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CONFERENCE SCHEDULE UPDATES & CHANGES: As a result of the prolonged government shutdown, we experienced a number of cancellations and changes to the schedule. Cancellations and changes are listed here (as of January 26, 2019). 

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Monday, January 28 • 10:40am - 11:00am
(FISHERIES: BEHAVIOR & PHYSIOLOGY) The Expression of Bluegill Behavioral Types in Chronically Heated Environments

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AUTHORS: Tyler Grabowski, University of Illinois; David Wahl, Illinois Natural History Survey; Joe Parkos, Illinois Natural History Survey; Dalon White, University of Illinois; Anthony Porreca, Illinois Natural History Survey

ABSTRACT: Global climate change is expected to exert selective pressures on behavioral phenotypes within freshwater ecosystems through environmental changes associated with chronic warming of water temperatures. We compared the behavioral profiles of bluegill sunfish (Lepomis macrochirus) from three power-plant cooling reservoirs to the behavioral tendencies of bluegill from three ambient reservoirs to investigate whether long-term exposure to increased water temperatures influences the expression of behavioral phenotypes. Power-plant cooling reservoirs were considered as model systems for global warming due to their year-round elevated water temperatures (~5°C) when compared to ambient reservoirs. We quantified activity, boldness, and exploration through 30-minute assays in a common laboratory setting that tested the spatial usage and response of individual fish to a suite of situations involving novel items and a predator, largemouth bass (Micropterus salmoides). For each assay, multiple measurements were recorded for each behavior, leading to the development of a principal component score (PCA) for activity, boldness, and exploration for each individual. PCA scores for each behavior were compared between groups (heated or ambient) and then used to determine how well behaviors correlated to one another within groups. Distinct behaviors did not differ between bluegill from heated and ambient lakes. However, we found significant directional changes between groups for the correlations of activity and exploration as well as for boldness and exploration. These results suggests that chronic exposure to warming can influence the expression of behaviors, providing insight for how the behavioral composition of bluegill populations may be modified in chronically warmed systems.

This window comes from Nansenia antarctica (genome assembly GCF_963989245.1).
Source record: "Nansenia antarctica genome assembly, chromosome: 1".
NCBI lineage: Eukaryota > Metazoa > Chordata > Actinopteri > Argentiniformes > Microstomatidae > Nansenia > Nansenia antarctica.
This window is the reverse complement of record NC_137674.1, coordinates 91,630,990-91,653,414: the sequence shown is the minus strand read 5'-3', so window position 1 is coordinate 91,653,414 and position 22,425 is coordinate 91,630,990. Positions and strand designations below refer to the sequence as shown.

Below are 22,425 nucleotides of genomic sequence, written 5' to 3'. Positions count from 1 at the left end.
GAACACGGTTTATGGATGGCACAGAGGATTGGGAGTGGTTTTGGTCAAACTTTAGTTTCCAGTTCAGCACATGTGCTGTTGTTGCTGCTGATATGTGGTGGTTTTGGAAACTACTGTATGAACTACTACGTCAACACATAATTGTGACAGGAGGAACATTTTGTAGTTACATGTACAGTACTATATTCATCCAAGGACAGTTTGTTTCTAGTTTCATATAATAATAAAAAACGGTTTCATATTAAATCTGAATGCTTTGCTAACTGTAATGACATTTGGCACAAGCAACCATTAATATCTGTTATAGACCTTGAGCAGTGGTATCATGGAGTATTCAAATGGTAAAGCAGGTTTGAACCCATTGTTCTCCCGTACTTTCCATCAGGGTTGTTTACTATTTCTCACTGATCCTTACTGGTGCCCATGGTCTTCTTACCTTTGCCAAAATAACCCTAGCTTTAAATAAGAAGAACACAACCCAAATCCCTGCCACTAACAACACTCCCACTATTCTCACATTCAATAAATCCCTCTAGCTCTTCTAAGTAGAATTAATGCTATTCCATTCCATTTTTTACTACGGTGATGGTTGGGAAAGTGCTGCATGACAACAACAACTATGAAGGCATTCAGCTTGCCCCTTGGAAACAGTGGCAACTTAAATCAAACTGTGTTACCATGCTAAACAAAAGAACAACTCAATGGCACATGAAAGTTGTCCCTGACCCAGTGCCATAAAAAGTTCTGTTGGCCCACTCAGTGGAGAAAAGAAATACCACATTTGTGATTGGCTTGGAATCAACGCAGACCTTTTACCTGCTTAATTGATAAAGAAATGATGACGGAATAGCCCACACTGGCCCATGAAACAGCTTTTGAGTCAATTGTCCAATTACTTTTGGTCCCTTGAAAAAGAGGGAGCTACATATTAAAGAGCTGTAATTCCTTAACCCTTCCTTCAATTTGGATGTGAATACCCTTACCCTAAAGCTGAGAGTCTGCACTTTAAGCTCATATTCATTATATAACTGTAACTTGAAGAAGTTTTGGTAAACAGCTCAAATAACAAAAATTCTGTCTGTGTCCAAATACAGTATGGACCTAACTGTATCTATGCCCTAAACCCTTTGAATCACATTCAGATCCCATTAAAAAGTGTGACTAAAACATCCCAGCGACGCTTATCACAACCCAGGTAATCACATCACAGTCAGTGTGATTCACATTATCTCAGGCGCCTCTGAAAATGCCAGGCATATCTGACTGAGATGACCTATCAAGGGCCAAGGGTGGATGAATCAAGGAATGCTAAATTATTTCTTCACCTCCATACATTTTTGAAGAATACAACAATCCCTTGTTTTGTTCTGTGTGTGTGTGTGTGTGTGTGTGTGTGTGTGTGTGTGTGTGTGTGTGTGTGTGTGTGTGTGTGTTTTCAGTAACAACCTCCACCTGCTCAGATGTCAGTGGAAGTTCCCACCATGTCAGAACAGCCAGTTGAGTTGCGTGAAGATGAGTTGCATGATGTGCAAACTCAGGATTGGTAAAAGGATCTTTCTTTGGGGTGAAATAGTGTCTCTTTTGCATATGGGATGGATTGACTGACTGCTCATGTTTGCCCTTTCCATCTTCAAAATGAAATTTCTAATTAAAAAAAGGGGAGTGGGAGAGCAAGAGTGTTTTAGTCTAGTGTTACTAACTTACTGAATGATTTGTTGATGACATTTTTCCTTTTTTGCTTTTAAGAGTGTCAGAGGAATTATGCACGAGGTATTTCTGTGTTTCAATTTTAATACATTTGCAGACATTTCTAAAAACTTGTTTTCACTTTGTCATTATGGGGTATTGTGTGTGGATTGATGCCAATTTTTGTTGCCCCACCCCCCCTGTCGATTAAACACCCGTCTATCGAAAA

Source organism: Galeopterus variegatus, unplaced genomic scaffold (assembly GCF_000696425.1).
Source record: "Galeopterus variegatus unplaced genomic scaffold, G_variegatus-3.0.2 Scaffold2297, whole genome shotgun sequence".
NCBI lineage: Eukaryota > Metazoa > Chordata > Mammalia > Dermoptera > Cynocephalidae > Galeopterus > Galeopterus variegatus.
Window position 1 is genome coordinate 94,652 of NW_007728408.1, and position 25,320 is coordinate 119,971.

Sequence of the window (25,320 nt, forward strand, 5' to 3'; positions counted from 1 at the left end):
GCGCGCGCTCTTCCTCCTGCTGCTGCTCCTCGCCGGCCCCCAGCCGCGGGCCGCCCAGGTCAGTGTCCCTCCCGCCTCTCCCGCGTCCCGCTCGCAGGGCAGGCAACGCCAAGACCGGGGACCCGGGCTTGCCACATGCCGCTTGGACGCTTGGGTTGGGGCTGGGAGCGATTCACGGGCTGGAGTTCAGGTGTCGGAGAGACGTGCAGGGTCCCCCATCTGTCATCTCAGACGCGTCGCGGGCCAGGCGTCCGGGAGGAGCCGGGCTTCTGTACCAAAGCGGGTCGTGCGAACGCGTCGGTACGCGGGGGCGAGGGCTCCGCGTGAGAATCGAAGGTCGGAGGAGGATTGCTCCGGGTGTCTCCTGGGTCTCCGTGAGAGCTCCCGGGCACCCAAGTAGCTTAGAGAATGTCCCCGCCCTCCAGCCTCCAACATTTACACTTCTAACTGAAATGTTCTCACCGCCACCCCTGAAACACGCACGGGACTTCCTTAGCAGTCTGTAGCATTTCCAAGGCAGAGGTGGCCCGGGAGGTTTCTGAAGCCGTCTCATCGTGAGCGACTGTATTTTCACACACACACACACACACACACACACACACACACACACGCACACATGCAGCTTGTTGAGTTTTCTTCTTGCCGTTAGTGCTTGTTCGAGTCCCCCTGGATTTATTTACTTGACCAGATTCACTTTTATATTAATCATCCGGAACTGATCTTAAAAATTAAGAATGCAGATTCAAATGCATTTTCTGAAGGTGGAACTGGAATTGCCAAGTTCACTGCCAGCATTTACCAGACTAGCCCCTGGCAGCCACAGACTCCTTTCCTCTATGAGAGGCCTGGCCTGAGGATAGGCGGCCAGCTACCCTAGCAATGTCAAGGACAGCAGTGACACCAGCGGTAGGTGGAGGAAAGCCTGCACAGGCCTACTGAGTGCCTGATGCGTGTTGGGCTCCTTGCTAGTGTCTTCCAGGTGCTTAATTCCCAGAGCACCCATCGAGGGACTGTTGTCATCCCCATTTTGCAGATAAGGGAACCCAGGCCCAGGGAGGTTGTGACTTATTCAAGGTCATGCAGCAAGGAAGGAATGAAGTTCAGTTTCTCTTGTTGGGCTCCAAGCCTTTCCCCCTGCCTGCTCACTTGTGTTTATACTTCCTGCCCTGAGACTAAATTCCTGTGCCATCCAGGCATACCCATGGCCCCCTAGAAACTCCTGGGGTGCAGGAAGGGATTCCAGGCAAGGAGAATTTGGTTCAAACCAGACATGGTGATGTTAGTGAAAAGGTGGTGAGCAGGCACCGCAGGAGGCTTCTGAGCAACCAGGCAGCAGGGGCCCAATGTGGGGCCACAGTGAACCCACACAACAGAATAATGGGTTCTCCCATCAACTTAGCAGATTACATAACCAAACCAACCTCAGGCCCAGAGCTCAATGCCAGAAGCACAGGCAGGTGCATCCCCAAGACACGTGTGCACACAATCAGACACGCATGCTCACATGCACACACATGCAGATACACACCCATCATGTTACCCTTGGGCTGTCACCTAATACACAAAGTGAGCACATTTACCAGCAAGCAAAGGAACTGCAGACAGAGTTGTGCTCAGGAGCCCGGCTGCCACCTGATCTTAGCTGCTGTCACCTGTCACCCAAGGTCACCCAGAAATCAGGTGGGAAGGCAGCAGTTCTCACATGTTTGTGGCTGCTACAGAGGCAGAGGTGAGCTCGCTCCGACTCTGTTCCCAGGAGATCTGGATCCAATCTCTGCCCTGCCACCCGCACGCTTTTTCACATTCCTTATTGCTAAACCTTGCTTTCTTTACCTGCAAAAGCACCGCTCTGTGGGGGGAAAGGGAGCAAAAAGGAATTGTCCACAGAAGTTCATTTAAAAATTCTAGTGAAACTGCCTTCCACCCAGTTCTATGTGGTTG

Monday January 28, 2019 10:40am - 11:00am
CENTER STREET ROOM C

Attendees (9)